*This post explores the ways that nature heals us. Recent events in Japan are a dark reminder of the ways it can push us to need healing. I hope to write about that next.
During my mid-twenties I went through an excruciatingly dark season. The catalyst was an unraveling of some of the religious convictions I had held to that point, but the more I pulled and untangled those threads, the more I felt personally unraveled. My self-understanding and life trajectory were being transformed and, looking back, I see that the shock and anger and despair and, eventually, the lessening of all of these things, were stages of grief that I was moving through. Responses to significant and disorienting losses.
Toward the end of that season, my husband and I moved to the San Francisco Bay for my husband to begin doctoral work. At that point I was out of tumultuous waters but new on my land legs, and healing, still, from all that had happened in the years prior. Once each month for a number of months I made the 3 hour drive back to where we had been living to meet with my therapist. Then, freshly encouraged to continue on my Way, I got back in my car and drove home to the bay.
Those late afternoon drives over California’s Coastal Range – a sea of soft, rolling hills, green in Spring, golden otherwise – healed me in ways I never planned or anticipated. The softness of those hills, and their constancy, soothed parts of me that, though cognizant that I had made it through a dark season, had come to fear because of it that life was only sharp edges and jarring change.
And the sun on those hills – the sun! It made me weep sometimes. I’d crank up Sting’s Lithium Sunset and put it on repeat, letting those words and the images out my window seep into my bones. After so many hours of therapy and so many journals filled and so many conversations with myself and my husband and close friends, it was the silent presence of those hills and that sun that I needed. They were a prayer and an answer, both.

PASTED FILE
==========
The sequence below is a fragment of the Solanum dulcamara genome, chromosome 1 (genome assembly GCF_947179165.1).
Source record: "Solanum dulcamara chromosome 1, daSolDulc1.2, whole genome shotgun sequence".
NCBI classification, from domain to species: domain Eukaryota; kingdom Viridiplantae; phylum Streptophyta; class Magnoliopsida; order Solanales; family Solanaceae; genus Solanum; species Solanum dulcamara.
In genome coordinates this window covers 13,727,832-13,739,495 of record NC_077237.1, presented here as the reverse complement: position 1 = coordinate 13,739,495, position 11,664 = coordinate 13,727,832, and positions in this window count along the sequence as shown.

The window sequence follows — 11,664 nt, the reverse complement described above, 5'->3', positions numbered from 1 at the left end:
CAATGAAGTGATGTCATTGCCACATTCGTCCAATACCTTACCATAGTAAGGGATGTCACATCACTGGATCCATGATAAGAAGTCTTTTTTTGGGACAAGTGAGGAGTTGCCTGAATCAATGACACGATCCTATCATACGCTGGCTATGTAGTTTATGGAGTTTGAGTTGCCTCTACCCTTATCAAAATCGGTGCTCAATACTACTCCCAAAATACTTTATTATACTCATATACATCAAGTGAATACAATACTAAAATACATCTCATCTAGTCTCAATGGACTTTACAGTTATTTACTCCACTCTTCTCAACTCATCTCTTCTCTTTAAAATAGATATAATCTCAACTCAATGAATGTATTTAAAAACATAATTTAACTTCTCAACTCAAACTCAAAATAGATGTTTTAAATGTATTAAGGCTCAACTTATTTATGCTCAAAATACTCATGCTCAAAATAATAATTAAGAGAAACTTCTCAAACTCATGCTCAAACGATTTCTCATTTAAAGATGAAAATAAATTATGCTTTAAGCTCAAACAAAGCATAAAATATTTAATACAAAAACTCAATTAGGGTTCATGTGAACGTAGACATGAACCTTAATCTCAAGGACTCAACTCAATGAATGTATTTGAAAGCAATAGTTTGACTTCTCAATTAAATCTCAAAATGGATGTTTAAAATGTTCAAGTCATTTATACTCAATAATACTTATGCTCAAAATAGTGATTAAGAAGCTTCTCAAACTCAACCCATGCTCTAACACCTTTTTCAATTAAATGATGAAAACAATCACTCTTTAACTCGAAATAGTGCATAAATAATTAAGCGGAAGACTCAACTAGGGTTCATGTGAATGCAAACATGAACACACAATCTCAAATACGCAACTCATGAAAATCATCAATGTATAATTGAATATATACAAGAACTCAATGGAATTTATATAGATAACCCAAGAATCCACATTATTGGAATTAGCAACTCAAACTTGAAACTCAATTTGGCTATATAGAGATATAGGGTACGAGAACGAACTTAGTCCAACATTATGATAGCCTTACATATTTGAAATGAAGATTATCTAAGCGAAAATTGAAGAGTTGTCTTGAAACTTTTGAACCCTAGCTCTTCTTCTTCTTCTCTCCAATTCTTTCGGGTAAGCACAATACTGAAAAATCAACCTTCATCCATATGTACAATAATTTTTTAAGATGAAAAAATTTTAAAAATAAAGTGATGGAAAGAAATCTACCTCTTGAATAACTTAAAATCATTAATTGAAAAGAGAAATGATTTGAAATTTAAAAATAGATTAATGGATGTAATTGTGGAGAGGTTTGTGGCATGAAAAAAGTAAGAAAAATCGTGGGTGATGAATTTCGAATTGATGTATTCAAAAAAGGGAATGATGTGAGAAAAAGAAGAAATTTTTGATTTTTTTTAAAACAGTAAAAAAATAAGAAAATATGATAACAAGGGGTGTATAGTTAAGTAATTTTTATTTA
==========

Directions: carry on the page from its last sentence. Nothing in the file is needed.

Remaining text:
I wonder whether that song, and a poem I wrote about those hills after driving through them one day, might spark your own consciousness of the ways the earth is healing or has healed you. Maybe ways it might heal you yet. I wonder whether you might see or even just imagine the ways the sun or the seasons have spoken hope or blessings on you already.
I hope that if you’re in a dark or painful night right now, you’ll find some comfort here.
Lithium Sunset, from Sting’s album Mercury Falling. Lyrics here.
(For those reading via email, click here for audio.)
I take a day trip through California’s Coastal Range:
rolling hills golden with dry grass
scattered with crumbling rocks and gnarled trees.
It’s late afternoon and everything
bronze in the lowering sun.
I love these hills –
the softness of their curves,
the vastness of their open spaces,
the constancy of their presence,
holding me, enfolding me,
enfolding all of us in our little metal boxes,
winding our way through them.
Looking up and out, my instinct is a surge
“Thank you. Thank you,” I say inside,
not knowing to whom.
A stripe of pain streaks through
the wonder in my soul
as I think on this.
Is God a conscious being
as I was taught?
Or an impersonal force?
A construction of human minds and yearnings?
Every option is riddled with
things I want
and don’t want to be true.
“I’m here,” I hear, my gaze on golden hills transfixed.
What can I make of this singular? This plural?
Ahead the gentle curves are
penetrated by an enormous chunk of
earth from deep below,
its horizontal layers turned
vertical in their thrust toward air
Something far more ancient,
yet here, also new,
confronts the weathered hills’ monotony.
A picture of the movement
in my soul?
Windmills spinning where hills meet sky
speak more to me of movement
in the otherwise stillness
of the landscape.
Around a bend a power plant
converts their wind to that which
lights and warms and energizes:
the blood of cities,
pulsing through miles of wire veins
that start here:
in the golden wasteland
of silent, stolid hills.
wounds, confusion, losses,
the silence of a Holy
I’ve wished more deeply than life itself
would speak –
this barrenness, the windmills whisper, can be a spring,
life-sustaining blood at pulse from its center,
I assent, but not gladly.
The hills in my rearview mirror are pink now
in the setting sun
as the freeway lanes multiply
and all around are overpasses
airplanes crisscrossing the darkening sky.
In a sea of crawling taillights I feel strangely held.
You hem me in, behind and before
Golden hills now only inner rollings,
I inch my way toward Home.